The mobster's wife says "They’re treating him like a dog." A dog. Not a ferret.
A neighbor said that if Gentile had buried a half-billion-dollar’s worth of art in his backyard, “there would have been scuttlebutt... Things get around, no matter how tight lipped you are.”
Here's some background on that art heist (which happened in 1990):
Investigators believe the first nabbed was Rembrandt's iconic "Storm on the Sea of Galilee," measuring about 5-by-4 feet and dating to 1633. The frame was laid on the floor where one of the thieves neatly sliced it from its frame.
Next was "Landscape with an Obelisk" by Govaert Flinck. Other stolen masterpieces included a second Rembrandt also cut from its frame, "A Lady and Gentleman in Black" from 1633.
The most valuable piece was Vermeer's "The Concert," an oil painting measuring about 2 1/2-by-2 feet from 1660 - one of only 36 known works by the Dutch master and valued at more than $250 million...
A Rembrandt self-portrait from 1629 - one of the museum's most valuable paintings - was removed from the wall, but then left untouched while one of the crooks patiently unscrewed and removed from its frame a tiny Rembrandt etching slightly larger than a postage stamp....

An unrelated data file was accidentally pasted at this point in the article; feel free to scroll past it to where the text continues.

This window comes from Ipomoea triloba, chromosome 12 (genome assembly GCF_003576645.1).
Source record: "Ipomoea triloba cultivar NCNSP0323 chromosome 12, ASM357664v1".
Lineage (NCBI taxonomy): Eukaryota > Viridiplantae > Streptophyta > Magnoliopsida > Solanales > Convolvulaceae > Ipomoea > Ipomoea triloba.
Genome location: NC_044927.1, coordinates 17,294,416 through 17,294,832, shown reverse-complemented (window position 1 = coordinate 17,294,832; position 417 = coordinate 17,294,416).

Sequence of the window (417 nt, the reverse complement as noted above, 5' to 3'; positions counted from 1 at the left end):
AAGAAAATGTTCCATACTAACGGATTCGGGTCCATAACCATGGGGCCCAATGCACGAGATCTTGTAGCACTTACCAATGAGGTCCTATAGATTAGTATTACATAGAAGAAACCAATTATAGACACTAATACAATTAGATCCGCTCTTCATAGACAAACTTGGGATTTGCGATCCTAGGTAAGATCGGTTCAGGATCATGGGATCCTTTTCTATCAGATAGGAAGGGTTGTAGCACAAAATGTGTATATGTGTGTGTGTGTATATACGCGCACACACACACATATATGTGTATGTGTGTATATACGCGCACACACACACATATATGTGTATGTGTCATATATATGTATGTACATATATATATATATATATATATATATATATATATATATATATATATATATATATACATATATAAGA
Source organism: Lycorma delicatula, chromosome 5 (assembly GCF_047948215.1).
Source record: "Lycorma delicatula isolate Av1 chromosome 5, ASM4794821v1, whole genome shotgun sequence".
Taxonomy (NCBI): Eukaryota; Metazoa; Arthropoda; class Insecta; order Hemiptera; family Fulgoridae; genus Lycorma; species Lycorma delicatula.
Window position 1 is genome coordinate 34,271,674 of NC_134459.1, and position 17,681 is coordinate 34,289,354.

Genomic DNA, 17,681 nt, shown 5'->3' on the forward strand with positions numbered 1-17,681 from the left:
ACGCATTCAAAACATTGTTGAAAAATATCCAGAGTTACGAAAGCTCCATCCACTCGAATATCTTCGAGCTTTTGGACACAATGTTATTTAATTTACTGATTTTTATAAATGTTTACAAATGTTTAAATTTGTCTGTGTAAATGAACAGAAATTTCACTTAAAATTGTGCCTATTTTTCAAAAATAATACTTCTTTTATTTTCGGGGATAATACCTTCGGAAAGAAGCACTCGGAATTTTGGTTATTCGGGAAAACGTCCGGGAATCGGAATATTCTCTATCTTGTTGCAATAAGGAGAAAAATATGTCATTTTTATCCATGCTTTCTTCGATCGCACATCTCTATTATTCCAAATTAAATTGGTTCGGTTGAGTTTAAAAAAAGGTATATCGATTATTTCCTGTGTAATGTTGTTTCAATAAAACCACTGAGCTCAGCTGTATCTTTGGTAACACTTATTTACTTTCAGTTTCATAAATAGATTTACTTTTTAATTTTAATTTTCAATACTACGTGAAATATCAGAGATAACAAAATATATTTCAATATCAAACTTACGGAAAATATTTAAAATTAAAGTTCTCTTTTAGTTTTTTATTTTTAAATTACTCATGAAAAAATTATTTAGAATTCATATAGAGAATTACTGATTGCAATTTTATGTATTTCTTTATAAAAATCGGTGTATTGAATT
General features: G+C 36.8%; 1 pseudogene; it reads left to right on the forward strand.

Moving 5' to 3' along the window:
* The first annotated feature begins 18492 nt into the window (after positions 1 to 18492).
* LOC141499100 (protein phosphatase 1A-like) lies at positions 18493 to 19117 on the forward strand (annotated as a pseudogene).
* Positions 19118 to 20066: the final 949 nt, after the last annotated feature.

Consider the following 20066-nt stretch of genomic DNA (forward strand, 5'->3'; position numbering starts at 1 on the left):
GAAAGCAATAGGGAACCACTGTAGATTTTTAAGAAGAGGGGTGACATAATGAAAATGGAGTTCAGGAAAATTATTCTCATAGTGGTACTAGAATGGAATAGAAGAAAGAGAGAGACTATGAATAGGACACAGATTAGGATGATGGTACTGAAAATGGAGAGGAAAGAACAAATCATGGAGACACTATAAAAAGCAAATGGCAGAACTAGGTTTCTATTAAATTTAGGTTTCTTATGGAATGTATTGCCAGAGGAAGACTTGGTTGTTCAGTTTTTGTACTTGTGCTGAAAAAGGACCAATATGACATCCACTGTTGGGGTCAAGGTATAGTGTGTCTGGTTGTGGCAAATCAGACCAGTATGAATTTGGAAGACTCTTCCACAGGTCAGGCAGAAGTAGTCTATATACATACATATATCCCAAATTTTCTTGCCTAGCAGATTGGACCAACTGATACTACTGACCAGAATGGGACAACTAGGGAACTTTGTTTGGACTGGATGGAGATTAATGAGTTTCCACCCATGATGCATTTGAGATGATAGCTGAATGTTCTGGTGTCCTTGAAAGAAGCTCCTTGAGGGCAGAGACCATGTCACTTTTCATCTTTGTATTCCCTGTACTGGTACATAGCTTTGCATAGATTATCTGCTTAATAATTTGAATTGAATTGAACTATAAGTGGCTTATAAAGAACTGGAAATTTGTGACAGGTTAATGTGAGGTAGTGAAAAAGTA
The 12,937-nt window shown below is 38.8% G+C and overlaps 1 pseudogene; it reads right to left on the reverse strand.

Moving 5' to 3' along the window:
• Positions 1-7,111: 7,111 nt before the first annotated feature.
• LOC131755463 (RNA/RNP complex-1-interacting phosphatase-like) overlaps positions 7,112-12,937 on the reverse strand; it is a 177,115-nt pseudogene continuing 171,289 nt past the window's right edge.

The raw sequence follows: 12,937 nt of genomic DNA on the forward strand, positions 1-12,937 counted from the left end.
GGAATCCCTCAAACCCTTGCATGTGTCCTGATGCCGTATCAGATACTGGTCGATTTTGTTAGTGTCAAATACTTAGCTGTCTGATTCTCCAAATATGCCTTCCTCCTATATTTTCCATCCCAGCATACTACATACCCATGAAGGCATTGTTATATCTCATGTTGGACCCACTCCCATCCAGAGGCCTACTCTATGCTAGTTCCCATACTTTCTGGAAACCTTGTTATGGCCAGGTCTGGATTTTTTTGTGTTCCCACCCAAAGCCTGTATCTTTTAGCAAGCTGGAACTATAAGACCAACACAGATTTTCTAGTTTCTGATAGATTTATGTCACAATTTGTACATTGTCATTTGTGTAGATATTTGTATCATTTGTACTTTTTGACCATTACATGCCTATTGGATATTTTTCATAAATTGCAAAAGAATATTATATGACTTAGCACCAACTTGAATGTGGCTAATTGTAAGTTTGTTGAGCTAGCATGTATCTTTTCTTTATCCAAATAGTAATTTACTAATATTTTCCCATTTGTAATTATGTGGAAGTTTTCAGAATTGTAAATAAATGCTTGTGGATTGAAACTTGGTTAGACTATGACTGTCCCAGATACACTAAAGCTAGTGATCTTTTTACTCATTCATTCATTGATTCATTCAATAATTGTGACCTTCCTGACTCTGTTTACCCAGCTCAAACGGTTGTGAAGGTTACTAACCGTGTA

After the heavier works of art were removed from the walls, the thief in charge - possibly the older of the two - might have let the other thief take what he wanted.
Amore believes the second thief found his way to a nearby gallery, lifting smaller Degas drawings of horses while passing up more valuable works of art including one by the Italian painter Botticelli.
The thieves also tried to remove a flag of Napoleon's First Regiment from its frame before giving up and making off with a bronze finial in the shape of an eagle from atop the flag - ignoring more valuable letters with Napoleon's signature.
Then came a final puzzle.
The thieves found their way to a gallery on the first floor, again passing more valuable works of arts, to seize a "Chez Tortoni," a Manet painting of a man in a top hat and a departure from the Dutch paintings - all without triggering a motion detector.
"If we ever speak to the thieves, which is secondary, I would like to say, 'Why did you take that? Why did you pass by the Raphael?'" Amore said.